The Beginners Mind in Photography

Shoshin - The Beginners Mind

is a word from Zen Buddhism meaning "beginner's mind." It refers to having an attitude of openness, eagerness, and lack of preconceptions when studying a subject, even when studying at an advanced level, just as a beginner would.

Do you notice the difference when photographing in a new location compared to a location you know well? How much more aware you're in the new surroundings and how much that affects your productivity behind the lens. You’re experiencing the effects of the beginner's mind and it’s a wonderful thing, especially as a photographer as you can really capitalize on your hyper-awareness and eagerness to explore new streets. Naturally, though this feeling fades the more you visit the same location, your eyes wander less and your mind wanders elsewhere. You’ve gained too much knowledge of the area and the more knowledge you gain the less new knowledge you tend to take in. Our approach to the location becomes the same old routine, very static. Productivity goes down as we search for information that only goes to validate what we already know.

But you can work towards getting some of that beginner's minds back and approach these regular locations with the same type of enthusiasm as a beginner. Being actively aware of your state of mind is a big first step. Be a beginner and challenge your knowledge with your instinct. Here are some things you can do to start with, but I highly recommend assessing your own mind space and combating it in a tailored way.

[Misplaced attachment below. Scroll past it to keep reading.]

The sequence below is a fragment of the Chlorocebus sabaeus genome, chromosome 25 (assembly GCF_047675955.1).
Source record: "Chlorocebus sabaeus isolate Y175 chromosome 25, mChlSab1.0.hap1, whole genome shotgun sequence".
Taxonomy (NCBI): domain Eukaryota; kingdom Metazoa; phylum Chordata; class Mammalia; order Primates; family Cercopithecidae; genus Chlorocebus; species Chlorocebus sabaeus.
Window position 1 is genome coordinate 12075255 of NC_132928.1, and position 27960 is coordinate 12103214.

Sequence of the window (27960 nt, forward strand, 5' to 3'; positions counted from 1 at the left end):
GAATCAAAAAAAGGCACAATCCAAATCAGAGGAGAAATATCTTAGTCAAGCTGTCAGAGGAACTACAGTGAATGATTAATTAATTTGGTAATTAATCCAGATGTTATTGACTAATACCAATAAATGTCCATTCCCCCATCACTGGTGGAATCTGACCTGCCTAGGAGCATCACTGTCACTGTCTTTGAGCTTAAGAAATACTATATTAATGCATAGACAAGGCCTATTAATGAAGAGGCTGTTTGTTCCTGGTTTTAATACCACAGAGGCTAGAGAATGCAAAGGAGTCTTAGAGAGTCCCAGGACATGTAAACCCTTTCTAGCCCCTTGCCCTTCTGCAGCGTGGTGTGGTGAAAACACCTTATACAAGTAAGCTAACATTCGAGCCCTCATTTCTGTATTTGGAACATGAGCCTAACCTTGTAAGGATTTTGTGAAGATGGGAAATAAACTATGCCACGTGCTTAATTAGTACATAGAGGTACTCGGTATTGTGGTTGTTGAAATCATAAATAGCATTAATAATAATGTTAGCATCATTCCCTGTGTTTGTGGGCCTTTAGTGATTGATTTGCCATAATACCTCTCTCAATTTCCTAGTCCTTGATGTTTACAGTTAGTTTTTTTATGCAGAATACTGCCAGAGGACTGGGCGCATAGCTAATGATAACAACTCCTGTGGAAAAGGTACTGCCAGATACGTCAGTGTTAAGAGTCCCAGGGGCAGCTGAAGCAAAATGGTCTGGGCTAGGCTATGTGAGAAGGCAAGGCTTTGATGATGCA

Change your routine

If you notice that you walk in the same direction and down the same streets, then change it. Walk on the opposite side of the street or the next street down, anything to break your routine. Do you always visit in the golden hours? then visit outside of golden hour. Coffee breaks, lunch locations, and starting points change them all.

Challenge your focus

Do you tend to hunt for the same kinds of images? Consistency is important and you can still achieve it when you change your focus. Looking for smaller details if you’re usually shooting more topographical wider view images. Get closer and experience a different viewpoint

Know nothing about the place

Ask for directions, ask for a recommendation because you just never know what somebody else knows that you don't and what path that might send you on.

Embrace new

Who wants to photograph the brand spanking new buildings when you have those old places with character around the corner. You! Everything ages and whilst you might not want to photograph the new, being aware and challenging yourself to look for shots is a good way to gather new information.


For me, it’s about getting the most from my time photographing. Getting more from documenting locations and shooting street photography in these locations. I want to get as close to feeling like a beginner in a place as possible because I know just how much it impacts my images.

Knowledge is a great thing, but it can also be a bit debilitating. Being able to draw from your knowledge whilst viewing the world as a beginner is a recipe for success.